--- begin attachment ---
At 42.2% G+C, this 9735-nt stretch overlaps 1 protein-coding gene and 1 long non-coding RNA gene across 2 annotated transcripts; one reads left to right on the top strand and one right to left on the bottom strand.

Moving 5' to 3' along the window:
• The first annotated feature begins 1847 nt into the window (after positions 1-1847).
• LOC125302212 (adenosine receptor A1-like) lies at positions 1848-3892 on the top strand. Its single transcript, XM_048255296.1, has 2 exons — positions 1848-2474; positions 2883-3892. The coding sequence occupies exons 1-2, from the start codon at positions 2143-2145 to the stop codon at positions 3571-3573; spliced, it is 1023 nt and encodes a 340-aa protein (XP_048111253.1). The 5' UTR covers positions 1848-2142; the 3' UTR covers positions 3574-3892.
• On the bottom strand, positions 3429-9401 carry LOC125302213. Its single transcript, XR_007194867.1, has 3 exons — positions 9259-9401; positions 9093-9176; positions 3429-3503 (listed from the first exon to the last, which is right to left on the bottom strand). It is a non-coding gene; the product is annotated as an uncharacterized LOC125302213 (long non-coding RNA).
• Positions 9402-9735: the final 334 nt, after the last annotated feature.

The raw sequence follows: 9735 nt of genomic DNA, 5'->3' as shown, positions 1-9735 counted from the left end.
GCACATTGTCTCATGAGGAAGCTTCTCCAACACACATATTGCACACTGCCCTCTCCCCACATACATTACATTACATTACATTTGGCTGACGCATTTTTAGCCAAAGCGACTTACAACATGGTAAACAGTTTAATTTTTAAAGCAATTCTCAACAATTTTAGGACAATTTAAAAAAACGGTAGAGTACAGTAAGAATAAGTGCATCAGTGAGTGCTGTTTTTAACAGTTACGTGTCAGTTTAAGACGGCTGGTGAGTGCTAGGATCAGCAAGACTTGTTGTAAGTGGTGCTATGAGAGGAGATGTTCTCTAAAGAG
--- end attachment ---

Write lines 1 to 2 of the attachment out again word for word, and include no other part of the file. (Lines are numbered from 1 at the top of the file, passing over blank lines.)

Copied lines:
At 42.2% G+C, this 9735-nt stretch overlaps 1 protein-coding gene and 1 long non-coding RNA gene across 2 annotated transcripts; one reads left to right on the top strand and one right to left on the bottom strand.

Moving 5' to 3' along the window: